• open a console (cmd.exe) in this directory.

  • install the required dependencies using PIP:

    pip install -r ci/requirements_appveyor.txt --trusted-host

Get the compiler and install it

The version of the compiler and the version of the Microsoft SDK have to match the Python version you are using. Here are a couple of examples:

Compile the sources

python build
python test
pip install .

Testing version of FabIO

Continuous integration runs the complete test suite on multiple operating systems and python version. Under Windows, this is done using the AppVeyor cloud service Select the environment which matches your setup like Environment: PYTHON=C:Python34-x64, PYTHON_VERSION=3.4.3, PYTHON_ARCH=64 and go to artifacts where wheels and MSI-installers are available.

Installation on MacOSX

Python 2.7, 64 bits and numpy are natively available on MacOSX.

Install via PIP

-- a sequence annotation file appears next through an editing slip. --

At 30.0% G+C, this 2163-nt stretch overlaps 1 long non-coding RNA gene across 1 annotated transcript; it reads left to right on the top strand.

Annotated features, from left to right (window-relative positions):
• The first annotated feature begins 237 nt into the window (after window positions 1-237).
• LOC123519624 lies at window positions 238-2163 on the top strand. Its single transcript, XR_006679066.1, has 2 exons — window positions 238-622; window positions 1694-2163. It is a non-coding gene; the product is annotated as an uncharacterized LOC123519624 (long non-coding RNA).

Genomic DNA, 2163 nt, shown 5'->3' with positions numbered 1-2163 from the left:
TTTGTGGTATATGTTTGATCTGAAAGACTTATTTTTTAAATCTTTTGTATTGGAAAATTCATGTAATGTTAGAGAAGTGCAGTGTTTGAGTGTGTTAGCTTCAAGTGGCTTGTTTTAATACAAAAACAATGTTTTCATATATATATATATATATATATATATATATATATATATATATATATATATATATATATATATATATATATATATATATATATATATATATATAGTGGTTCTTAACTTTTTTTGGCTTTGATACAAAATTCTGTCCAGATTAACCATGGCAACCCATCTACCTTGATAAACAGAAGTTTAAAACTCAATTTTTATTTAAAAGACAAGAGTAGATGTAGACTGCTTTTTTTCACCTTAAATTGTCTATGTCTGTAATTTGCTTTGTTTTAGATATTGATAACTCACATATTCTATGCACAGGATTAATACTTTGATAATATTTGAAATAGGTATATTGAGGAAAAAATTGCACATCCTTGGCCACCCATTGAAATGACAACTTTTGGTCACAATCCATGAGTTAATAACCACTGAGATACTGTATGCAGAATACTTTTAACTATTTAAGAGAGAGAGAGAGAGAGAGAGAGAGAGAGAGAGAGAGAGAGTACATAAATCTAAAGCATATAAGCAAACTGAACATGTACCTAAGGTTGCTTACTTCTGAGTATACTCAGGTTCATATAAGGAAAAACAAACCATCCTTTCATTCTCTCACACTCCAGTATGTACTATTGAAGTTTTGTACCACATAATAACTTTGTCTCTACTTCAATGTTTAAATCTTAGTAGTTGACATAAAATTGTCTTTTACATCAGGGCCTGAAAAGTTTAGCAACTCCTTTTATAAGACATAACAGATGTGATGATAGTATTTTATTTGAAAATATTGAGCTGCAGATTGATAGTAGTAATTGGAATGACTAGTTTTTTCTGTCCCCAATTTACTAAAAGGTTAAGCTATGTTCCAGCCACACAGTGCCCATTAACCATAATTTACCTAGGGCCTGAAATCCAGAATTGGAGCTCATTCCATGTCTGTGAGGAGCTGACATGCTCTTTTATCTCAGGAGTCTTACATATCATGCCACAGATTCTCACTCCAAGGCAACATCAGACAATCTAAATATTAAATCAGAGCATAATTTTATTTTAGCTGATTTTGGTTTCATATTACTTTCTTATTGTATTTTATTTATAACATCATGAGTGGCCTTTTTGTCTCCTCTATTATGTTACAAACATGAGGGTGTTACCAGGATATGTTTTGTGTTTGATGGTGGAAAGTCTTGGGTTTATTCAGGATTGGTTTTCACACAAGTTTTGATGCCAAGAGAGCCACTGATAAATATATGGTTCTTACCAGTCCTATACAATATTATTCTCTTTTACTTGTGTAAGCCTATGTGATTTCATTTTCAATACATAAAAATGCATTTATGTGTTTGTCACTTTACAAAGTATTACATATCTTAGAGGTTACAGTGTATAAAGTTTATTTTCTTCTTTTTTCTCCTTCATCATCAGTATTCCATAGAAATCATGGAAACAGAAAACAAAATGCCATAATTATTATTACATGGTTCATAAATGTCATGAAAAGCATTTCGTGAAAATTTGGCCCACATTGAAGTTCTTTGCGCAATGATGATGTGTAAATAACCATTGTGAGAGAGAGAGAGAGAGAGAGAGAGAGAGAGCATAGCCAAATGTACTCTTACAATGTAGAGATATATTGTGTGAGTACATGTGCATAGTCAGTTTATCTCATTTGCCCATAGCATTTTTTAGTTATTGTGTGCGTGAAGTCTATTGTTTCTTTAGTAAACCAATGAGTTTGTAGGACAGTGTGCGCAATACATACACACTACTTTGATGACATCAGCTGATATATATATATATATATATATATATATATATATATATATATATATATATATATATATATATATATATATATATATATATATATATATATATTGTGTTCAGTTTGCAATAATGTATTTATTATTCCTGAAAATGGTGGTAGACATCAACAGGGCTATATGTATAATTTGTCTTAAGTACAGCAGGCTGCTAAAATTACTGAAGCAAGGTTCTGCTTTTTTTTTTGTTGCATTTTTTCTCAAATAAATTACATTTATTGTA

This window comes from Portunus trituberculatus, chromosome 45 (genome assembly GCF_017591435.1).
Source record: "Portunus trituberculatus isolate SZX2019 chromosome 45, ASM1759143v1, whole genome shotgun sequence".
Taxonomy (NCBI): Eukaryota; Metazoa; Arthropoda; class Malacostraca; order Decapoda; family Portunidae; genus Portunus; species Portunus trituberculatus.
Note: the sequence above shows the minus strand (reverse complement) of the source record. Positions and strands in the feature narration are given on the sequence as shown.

Since MacOSX 10.11 (El-Captain), PIP is available as part of the standard python installation. For elder MacOSX, download PIP and run. Then install FabIO directly:

Note: for now, PyQt4, used by the fabio-viewer is not yet pip-installable. You will need to get it from riverbankcomputing.

Compile from sources

Get the compiler

Apple provides for free Xcode which contains the compiler needed to build binary extensions. Xcode can be installed from the App-store.

Compile the sources

Once done, follow the classical procedure (similar to Windows or Linux):

  • Retrieve the sources from github:

  • unzip the file in a directory

  • open a terminal in the unzipped archive directory

  • run:

    sudo pip install -r ci/requirements_travis.txt --trusted-host
    python build
    python test
    sudo pip install .

Manual Installation for any operating system

Install the dependencies

Most Linux distribution come with a Python environment configured. Complete it with the needed dependencies.